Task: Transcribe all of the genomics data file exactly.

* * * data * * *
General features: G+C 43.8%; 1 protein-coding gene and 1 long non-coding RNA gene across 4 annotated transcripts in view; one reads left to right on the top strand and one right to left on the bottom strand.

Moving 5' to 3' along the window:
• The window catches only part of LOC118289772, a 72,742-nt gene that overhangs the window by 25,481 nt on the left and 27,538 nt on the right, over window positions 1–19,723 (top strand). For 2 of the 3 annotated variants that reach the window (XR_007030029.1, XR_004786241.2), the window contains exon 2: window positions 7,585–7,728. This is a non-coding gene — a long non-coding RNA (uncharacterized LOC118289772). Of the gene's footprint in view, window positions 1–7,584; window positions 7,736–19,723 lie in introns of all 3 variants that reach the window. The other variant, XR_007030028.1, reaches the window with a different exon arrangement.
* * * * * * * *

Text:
General features: G+C 43.8%; 1 protein-coding gene and 1 long non-coding RNA gene across 4 annotated transcripts in view; one reads left to right on the top strand and one right to left on the bottom strand.

Moving 5' to 3' along the window:
• The window catches only part of LOC118289772, a 72,742-nt gene that overhangs the window by 25,481 nt on the left and 27,538 nt on the right, over window positions 1–19,723 (top strand). For 2 of the 3 annotated variants that reach the window (XR_007030029.1, XR_004786241.2), the window contains exon 2: window positions 7,585–7,728. This is a non-coding gene — a long non-coding RNA (uncharacterized LOC118289772). Of the gene's footprint in view, window positions 1–7,584; window positions 7,736–19,723 lie in introns of all 3 variants that reach the window. The other variant, XR_007030028.1, reaches the window with a different exon arrangement.